I was recently flicking through the extensive record collection that I have accumulated over the last 20 years when I started to feel quite pleased that some of the records that I purchased in the 1990s, (when vinyl was far less popular) are worth a great deal more today. I reminisced about the time that I visited a record shop in Edinburgh and purchased a Joy Division album for £5, a Thin Lizzy LP for £2 and an original Jimi Hendrix record for £40. A quick calculation in my head led me to realise that these three records alone are now worth well over £120, and rising.

Given that I now have over 650 records, I started to consider the capital gains tax (“CGT”) consequences of cashing in now. Personal effects (also known as chattels) are treated differently from other assets for the purposes of CGT.

I have set out the general rules below: –

  • Where chattels are sold for less than £6,000, they are exempt from CGT altogether. Given my example above, it would appear that I am safe from the tax man for now. However, it might be a different story if I were to discover the Beatles’ “Please Please Me” first issue LP in boot sale for £1 tomorrow – I will keep on searching!
  • Where chattels are sold for more than £6,000, they are subject to the “five-thirds rule”. This is perhaps best explained via an example (but in any event can be fairly complex and if in doubt, legal advice should be sought):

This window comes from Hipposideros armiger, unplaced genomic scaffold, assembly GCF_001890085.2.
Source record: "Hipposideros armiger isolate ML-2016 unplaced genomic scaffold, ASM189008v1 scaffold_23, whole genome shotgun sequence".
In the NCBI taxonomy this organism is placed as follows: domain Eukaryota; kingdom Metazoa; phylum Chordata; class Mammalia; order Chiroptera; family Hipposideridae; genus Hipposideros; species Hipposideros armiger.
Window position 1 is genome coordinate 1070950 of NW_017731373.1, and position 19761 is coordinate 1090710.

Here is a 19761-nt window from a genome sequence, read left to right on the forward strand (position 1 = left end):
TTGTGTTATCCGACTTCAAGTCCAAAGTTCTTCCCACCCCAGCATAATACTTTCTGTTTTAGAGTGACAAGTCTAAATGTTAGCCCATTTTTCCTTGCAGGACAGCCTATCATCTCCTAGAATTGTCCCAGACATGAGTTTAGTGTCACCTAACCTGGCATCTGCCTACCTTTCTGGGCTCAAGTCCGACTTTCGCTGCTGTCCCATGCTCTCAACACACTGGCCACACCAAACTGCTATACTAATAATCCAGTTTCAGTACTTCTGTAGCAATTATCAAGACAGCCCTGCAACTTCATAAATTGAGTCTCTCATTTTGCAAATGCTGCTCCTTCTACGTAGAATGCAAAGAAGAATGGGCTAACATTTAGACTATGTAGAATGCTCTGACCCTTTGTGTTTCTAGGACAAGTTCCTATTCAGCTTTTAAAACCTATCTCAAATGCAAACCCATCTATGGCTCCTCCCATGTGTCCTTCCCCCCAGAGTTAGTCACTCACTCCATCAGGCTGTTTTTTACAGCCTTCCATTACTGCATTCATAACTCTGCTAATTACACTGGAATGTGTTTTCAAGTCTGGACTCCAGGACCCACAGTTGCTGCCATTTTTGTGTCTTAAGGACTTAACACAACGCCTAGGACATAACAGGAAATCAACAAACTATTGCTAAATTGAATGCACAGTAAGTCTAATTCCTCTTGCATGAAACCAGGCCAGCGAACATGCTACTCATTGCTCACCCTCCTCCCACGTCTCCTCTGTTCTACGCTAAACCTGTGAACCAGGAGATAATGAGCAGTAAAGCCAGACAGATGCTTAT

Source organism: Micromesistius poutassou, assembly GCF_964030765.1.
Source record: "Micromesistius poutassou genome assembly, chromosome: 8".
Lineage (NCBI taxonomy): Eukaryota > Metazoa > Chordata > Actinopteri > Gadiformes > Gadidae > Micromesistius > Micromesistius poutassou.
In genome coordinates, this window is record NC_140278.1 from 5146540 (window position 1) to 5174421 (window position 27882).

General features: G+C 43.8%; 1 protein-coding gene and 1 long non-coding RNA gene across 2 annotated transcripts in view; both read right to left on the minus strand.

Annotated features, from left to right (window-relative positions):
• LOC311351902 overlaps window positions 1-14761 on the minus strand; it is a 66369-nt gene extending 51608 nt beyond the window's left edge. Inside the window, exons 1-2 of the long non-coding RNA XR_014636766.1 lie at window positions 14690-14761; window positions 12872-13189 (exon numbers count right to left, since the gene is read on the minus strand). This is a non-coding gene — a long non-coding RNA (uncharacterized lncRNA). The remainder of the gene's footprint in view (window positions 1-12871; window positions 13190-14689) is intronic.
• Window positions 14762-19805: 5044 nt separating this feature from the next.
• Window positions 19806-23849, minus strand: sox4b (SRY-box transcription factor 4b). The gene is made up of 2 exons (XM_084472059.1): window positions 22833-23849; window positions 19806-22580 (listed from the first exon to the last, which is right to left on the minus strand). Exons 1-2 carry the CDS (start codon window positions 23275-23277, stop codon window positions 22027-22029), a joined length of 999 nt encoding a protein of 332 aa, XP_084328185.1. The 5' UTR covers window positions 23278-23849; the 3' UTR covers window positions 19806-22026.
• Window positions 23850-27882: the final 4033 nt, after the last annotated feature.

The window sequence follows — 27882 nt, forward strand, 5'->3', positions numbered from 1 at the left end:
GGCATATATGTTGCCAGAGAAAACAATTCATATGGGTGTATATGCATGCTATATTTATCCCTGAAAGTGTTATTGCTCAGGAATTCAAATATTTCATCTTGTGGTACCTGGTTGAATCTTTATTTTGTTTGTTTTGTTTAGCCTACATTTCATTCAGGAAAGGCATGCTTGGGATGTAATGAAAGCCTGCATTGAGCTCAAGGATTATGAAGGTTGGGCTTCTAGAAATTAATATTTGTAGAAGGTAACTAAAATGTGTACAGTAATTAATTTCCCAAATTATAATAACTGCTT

• If I purchase a Wil Malone album for £3,000 and sell it for £7,500, my gain will be subject to CGT because it is being sold for more than £6,000.
    • My actual gain is £4,500 (i.e. £7,500 less £3,000)
    • However, where I sell a chattel for more than £6,000, the chargeable gain is limited to five-thirds of the excess. (i.e. £7,500 less £6000 is £1,500, multiplied by 5/3 is £2,500)
    • CGT is charged on the lower of the actual gain and the chargeable gain (i.e. £2,500 and not £4,500) so the lower figure should be entered onto my tax return.
  • Where chattels are sold at a loss for less than £6,000, the allowable loss is restricted by treating the disposal proceeds as £6,000.

A couple of points of interest:

  • when chattels are sold as a set they are treated as a single asset so there is no separate £6,000 exemption on each item.
  • certain chattels such as cars and those with a lifespan of fewer than 50 years (wasting assets, including clocks, watches and machinery) are exempt.